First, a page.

Not long ago, Barack Obama was all about ending military intervention in the Middle East. Now he’s expanding it. That says less about the president than it does about the rising threat from violent jihadists who’ve been metastasizing in the Islamic world.
Some events – such as 9/11 – bring jumbled, faraway incidents into clear focus. Thirteen years ago, it was the sight of the twin towers collapsing in Lower Manhattan. This time, it was the videotaped beheading of two American journalists, James Foley and Steven Sotloff, by a masked sadist with a British accent.
The beheadings encapsulated the savagery of the Islamic State, the al-Qaida offshoot that has seized large parts of Syria and Iraq. Americans have responded to the atrocities with a surge of support for military action against the group. Obama now plans a long-term campaign of air attacks and expanded assistance for the democratic Syrian rebels he had been keeping at arm’s length.
He’s also been stitching together an allied coalition against the Islamic State. More important, he has bipartisan support at home: Polls suggest that a vast majority of the American public backs the air offensive.
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The murders of Foley and Sotloff put a human – and American – face on what had been an abstract struggle involving distant geography and ethnic groups. Yet this latest mutation of jihadism was no less dangerous before the two journalists were tortured to death on camera.
Islamic State forces see themselves as successors to Muhammad’s conquering armies, but they behave more like Attila’s Huns. They slaughter civilians wholesale, behead prisoners, enslave women. Their murderous intolerance of Shiites and religious minorities boils down to genocide.
They have soul mates elsewhere in Sunni regions. Qaida-inspired guerrillas are fighting government forces in in Egypt, across the Arabian Peninsula and in parts of Africa. A particularly loathsome group, Boko Haram, has been spreading in Nigeria, Cameroon and Niger.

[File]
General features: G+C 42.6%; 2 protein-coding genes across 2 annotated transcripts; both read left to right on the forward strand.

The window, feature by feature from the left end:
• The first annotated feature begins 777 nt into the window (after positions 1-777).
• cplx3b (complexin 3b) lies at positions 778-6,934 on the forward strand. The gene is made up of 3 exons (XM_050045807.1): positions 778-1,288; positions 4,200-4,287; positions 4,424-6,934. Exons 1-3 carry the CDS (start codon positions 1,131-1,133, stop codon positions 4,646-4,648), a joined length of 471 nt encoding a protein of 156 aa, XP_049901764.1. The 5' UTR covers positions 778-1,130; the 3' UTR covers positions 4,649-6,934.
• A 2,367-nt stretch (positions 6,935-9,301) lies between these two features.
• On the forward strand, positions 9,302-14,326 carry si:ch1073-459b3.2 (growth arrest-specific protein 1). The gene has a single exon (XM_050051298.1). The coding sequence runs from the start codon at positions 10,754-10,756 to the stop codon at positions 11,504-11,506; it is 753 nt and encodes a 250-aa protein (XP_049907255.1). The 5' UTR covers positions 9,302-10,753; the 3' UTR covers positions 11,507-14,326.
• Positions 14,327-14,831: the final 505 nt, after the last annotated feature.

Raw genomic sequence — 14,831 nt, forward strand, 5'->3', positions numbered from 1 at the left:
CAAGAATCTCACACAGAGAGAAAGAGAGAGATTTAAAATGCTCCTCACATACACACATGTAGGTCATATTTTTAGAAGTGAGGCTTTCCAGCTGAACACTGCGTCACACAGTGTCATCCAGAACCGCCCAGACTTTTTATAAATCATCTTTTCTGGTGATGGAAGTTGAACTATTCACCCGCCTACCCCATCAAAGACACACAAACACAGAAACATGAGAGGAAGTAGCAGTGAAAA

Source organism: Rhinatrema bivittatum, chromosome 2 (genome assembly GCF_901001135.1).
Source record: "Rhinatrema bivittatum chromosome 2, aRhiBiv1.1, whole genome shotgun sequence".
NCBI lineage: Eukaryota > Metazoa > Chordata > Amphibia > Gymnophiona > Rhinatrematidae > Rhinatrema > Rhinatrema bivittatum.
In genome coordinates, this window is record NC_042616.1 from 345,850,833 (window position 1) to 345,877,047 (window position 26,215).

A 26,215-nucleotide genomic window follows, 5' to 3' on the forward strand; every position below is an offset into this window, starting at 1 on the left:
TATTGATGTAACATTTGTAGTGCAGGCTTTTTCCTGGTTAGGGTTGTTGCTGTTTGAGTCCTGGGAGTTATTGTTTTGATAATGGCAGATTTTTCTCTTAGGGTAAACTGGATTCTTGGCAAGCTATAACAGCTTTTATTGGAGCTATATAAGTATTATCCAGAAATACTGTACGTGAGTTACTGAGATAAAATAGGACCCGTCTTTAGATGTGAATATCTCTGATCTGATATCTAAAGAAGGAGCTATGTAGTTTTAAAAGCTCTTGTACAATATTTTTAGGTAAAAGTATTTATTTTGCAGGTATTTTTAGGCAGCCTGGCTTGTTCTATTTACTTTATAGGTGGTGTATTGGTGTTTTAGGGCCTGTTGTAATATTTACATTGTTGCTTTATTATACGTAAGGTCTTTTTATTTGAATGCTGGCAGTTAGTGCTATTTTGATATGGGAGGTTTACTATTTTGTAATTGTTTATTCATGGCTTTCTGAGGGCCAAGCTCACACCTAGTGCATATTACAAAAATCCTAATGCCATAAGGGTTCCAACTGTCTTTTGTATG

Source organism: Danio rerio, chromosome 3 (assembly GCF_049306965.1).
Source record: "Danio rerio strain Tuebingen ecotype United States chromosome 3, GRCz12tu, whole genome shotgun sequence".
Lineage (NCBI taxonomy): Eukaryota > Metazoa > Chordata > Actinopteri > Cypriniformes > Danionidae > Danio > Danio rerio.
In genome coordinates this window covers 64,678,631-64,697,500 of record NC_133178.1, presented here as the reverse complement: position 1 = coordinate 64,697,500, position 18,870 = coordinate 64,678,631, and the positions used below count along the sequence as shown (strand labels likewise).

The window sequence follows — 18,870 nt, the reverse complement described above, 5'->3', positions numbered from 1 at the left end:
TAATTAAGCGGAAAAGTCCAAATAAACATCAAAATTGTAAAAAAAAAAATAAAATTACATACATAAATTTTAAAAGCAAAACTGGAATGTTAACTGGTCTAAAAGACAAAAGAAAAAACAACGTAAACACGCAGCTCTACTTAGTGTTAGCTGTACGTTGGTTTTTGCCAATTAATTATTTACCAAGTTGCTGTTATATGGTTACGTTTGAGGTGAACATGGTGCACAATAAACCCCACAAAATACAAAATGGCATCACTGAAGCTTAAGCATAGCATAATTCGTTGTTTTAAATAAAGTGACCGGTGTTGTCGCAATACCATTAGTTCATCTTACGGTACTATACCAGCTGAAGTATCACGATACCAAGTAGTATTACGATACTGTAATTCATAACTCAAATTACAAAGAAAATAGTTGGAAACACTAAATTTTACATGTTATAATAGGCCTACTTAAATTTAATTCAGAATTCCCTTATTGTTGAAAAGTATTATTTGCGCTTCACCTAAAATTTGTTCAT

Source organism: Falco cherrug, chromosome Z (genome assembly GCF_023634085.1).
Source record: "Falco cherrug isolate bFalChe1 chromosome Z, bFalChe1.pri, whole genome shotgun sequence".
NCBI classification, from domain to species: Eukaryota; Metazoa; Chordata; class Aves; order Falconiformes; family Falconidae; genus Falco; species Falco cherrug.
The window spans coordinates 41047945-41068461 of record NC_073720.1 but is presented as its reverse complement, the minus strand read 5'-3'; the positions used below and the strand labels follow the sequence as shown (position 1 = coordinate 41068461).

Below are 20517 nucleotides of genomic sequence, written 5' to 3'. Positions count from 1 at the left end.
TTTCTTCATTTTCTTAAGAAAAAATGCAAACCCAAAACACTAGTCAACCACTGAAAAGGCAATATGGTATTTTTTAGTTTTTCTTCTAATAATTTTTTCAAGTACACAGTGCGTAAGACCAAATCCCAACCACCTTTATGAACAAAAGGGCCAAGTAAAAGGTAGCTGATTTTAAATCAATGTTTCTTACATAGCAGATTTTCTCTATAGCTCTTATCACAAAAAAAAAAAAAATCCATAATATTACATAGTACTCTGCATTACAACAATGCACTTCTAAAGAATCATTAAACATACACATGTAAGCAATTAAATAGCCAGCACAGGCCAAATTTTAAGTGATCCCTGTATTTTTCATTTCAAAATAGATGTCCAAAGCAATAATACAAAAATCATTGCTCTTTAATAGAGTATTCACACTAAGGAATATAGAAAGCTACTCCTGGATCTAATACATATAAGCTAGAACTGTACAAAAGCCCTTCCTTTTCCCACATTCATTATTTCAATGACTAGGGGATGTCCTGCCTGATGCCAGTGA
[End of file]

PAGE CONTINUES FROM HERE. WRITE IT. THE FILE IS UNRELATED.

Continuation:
These groups all seem fanatically focused on oppressing girls and women. In April, Boko Haram won global infamy by kidnapping at least 276 Nigerian high school girls and announcing that they would be sold as slaves. The abduction has faded as news, but more than 200 of the girls remain missing. They shouldn’t be forgotten.
As Obama and other U.S. leaders have come to recognize, the Islamic State poses a real danger to Americans at home and abroad. The English accent of the journalists’ murderer was a reminder that Westerners – including Americans – have joined the group and share its ideology.
They have passports and can come home. One American suicide bomber was trained by extremists in Syria, then returned to Florida for several months before going back to Syria to drive an explosive-packed truck into a restaurant. He could as easily have carried out some kind of attack in the United States.
These are dangerous people, and they have to be stopped. Obama was slow to acknowledge the threat, but he’s on target now. He deserves the backing of Congress, Republicans and Democrats alike.